If the act seems peculiar and out of place, this evidently wasn't how contemporary audience saw him – as his vast popularity will attest – and this is reflected in the construction of the film. The piece is carpentered entirely around him. The plot is a simple comic crime story that sees George winning big at the races and being conned out of his money by a gang of counterfeiters, whom he spends the rest of the film pursuing – doing battle with various stuffy southern types along the way. The story is a kind of spine on which various comic skits are hung – so George gets accidentally forced into a wrestling match, has to retrieve a bit of paper from a lady's stocking at a party, and rob a police chief's flat in the middle of the night. Along the way various Formby tunes are crowbarred in, often with unapologetic ham-fistidness (in one lively pub sing-along one of the punters helpfully walks past with a ukulele which he donates to George). Formby gets to deliver all the signature catchphrases – 'turned out nice again' and 'ooh mother!' Watching the film begins to feel like watching a music hall revue, as sketch follows skit follows musical number. Theatricality is embedded into the visual layout of the picture: there is a reliance on mid and two shots, stagey compositions with minimal editing and camera movement. Most of the scenes feature two characters standing right next each other in the style of a vaudeville double act, complete with requisite nudges, winks and cuff tapping. In the climactic sequence at the Blue Star Brewery this does change and the dreary pace picks up as George and Bill engage in several frantic set pieces, including a shoot-out where bottles of Newcastle Brown replace guns and a series of foot chases through the brewery. All of which makes use of a livelier aesthetic and multiple planes of action – but by this point it's unfortunately a case of too little to late. Most of the film drags along as if someone has taken Formby's end of pier act and used it to conjure up a film – a film that is procedural, episodic, and unfortunately a little boring.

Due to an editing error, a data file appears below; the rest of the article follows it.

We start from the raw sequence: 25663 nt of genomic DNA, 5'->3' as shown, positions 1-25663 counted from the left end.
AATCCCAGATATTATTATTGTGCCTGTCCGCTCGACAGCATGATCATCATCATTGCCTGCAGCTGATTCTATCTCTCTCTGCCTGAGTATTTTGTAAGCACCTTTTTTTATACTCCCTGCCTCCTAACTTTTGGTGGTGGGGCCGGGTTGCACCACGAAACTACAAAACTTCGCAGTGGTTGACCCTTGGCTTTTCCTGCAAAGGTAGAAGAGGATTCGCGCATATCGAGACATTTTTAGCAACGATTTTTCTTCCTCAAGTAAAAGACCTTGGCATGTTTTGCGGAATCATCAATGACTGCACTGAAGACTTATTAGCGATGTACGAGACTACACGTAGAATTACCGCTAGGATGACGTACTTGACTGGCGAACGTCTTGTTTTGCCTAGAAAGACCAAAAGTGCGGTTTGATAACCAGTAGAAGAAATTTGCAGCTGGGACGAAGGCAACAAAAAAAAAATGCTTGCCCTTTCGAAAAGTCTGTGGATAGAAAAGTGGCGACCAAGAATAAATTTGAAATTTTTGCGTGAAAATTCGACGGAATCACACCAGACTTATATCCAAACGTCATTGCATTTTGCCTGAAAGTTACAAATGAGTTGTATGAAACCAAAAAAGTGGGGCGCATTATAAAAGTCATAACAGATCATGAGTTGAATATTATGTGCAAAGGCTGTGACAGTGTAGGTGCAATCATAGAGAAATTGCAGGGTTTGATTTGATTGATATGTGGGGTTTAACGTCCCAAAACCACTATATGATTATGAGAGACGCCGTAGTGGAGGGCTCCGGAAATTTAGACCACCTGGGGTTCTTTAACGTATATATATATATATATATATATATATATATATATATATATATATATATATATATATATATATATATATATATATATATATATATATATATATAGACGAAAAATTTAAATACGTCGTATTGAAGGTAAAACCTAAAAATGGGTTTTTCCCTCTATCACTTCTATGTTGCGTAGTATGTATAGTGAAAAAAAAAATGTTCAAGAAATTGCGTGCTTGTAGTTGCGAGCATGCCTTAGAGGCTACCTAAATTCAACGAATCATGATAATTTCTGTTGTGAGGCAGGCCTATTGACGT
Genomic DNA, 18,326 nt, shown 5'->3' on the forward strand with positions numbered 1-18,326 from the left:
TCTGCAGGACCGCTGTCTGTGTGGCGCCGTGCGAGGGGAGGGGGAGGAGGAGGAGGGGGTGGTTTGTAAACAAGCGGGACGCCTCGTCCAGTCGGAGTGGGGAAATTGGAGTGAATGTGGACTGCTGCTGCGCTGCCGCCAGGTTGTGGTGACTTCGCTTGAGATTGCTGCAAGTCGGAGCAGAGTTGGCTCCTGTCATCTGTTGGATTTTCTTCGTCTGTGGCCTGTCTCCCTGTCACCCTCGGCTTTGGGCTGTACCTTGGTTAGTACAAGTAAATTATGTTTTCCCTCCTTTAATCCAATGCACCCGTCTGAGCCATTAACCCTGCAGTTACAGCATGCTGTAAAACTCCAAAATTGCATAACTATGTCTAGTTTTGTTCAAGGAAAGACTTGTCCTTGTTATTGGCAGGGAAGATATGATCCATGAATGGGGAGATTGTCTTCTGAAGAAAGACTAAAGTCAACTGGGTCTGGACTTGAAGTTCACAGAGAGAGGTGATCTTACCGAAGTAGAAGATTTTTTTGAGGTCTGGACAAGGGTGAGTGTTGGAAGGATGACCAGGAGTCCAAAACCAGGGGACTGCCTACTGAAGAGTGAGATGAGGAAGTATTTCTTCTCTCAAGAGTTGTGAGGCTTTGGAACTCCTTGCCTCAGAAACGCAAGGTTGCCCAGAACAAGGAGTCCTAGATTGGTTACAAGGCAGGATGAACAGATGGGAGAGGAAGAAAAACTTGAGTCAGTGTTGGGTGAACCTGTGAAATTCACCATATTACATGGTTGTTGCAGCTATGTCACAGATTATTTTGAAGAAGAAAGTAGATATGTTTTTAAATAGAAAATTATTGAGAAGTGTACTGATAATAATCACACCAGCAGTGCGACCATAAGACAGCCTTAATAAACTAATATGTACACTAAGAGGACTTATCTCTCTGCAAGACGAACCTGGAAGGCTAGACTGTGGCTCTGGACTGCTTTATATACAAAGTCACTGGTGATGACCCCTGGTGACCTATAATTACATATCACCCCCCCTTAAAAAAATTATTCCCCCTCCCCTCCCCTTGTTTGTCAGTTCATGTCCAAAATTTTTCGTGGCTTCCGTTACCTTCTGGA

sound and vision

Another shining restoration from Studio Canal getting a UK DVD release from Optimum, the picture quality again belies the film's vintage, boasting strong contrast, solid black levels and impressive sharpness, while there's barely a hint of the frame jitter we used to take for granted on films of this age. Dust spots are also rare. A very nice transfer.

The sound inevitably shows its age more readily, particularly in the narrow contrast range and music that sounds a little like its being played on a 78rpm record. There are hints of pops and crackle in the background, but they've been effectively pushed back. Generally this is as good as you could expect teh film to sound after all this time.

extra features



This is a hard film to recommend, except to Formby fans. His act is bizarre, charming in a way, but the film's contrived composition both in plot and aesthetic terms render it a plodding, listless experience. This isn't a film so much as a variety show, and one that isn't particularly entertaining in any case.

Trouble Brewing

UK 1939
83 mins
Anthony Kimmins
George Formby
Googie Withers
Gus McNaughton
Gary Marsh
C. Denier Warren
Beatrix Fielden-Kaye

DVD details
Region 2
1.33:1 OAR
Dolby 2.0 mono
release date
27 April 2009
review posted
6 May 2009

See all of Adam Wilson's reviews